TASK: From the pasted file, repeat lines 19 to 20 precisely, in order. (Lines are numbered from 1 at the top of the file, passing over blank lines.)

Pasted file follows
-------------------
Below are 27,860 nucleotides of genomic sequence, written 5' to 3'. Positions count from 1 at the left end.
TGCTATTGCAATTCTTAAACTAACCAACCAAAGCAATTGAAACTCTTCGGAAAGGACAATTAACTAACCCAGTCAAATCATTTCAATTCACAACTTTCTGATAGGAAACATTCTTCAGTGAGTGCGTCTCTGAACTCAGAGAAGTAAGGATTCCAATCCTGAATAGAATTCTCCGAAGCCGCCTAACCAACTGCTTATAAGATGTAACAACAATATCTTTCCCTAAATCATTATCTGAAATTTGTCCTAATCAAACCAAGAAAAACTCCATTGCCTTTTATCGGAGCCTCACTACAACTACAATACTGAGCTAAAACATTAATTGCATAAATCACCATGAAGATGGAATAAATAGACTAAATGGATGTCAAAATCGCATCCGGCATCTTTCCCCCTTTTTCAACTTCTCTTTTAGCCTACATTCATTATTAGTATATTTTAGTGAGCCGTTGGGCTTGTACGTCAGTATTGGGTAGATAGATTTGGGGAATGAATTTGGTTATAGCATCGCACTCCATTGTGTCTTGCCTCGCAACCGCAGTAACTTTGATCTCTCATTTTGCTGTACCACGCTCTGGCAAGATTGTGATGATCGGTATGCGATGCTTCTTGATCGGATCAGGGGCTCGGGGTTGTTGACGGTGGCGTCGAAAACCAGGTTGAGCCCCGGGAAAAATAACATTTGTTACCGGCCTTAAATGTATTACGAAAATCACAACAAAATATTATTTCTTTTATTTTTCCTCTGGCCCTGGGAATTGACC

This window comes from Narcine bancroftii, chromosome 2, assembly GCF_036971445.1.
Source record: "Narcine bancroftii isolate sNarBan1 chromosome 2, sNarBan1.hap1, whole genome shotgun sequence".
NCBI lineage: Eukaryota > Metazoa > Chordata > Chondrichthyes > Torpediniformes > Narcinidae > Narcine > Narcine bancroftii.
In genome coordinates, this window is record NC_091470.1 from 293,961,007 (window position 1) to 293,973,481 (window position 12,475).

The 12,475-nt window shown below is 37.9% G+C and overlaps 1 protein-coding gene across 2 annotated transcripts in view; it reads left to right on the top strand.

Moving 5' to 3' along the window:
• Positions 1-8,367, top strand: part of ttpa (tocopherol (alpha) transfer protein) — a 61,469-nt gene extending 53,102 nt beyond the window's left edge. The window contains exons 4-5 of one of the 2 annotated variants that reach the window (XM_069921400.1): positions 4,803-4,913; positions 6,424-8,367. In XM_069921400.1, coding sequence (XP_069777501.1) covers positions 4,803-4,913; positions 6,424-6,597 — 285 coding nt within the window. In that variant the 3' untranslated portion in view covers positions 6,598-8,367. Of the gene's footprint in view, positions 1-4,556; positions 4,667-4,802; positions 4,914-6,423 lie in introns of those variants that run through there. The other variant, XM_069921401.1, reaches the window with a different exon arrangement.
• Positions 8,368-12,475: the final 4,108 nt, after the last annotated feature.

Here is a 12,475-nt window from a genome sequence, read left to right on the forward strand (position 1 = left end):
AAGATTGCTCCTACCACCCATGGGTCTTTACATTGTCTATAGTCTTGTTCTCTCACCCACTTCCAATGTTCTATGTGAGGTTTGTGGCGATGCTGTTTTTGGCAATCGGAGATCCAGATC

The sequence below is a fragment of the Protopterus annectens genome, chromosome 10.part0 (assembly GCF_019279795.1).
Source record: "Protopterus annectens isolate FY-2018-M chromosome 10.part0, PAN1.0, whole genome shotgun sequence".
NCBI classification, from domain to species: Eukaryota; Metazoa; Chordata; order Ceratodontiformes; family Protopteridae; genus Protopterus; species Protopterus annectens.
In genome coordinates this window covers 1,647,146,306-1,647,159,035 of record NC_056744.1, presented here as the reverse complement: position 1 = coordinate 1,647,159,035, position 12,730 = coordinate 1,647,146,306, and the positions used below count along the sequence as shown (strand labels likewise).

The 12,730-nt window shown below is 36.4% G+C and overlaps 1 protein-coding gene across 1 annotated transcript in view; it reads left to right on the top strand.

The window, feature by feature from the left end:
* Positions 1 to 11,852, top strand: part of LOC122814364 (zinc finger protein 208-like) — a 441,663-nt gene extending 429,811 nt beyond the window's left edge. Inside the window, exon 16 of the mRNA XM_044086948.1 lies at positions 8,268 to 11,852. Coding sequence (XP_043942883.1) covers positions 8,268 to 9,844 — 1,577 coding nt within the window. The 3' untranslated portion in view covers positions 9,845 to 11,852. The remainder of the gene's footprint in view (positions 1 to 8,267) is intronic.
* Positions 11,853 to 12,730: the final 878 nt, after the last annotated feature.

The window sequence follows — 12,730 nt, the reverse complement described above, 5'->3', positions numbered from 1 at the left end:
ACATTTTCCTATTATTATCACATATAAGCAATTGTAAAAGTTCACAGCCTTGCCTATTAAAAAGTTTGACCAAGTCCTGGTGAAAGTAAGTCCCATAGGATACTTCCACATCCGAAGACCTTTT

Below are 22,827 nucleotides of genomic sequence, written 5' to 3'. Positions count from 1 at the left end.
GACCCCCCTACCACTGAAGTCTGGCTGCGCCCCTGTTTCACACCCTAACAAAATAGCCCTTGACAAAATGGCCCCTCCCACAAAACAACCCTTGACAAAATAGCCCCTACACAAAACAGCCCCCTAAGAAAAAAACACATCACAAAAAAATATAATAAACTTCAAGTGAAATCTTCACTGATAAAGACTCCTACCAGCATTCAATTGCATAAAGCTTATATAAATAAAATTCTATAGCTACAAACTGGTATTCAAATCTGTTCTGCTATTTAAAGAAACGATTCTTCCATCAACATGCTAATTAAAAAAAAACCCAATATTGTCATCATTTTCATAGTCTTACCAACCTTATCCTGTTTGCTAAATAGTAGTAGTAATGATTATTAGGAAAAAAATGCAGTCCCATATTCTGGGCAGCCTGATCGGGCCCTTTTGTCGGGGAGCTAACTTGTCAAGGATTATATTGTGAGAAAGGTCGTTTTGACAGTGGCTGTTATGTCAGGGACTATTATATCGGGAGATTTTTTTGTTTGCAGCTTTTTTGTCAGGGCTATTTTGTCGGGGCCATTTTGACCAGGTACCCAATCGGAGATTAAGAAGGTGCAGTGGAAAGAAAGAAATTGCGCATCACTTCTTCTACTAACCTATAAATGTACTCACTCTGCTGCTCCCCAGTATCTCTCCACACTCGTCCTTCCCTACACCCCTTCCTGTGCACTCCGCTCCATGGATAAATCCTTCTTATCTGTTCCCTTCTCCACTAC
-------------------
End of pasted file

* Positions 1 to 11,852, top strand: part of LOC122814364 (zinc finger protein 208-like) — a 441,663-nt gene extending 429,811 nt beyond the window's left edge. Inside the window, exon 16 of the mRNA XM_044086948.1 lies at positions 8,268 to 11,852. Coding sequence (XP_043942883.1) covers positions 8,268 to 9,844 — 1,577 coding nt within the window. The 3' untranslated portion in view covers positions 9,845 to 11,852. The remainder of the gene's footprint in view (positions 1 to 8,267) is intronic.
* Positions 11,853 to 12,730: the final 878 nt, after the last annotated feature.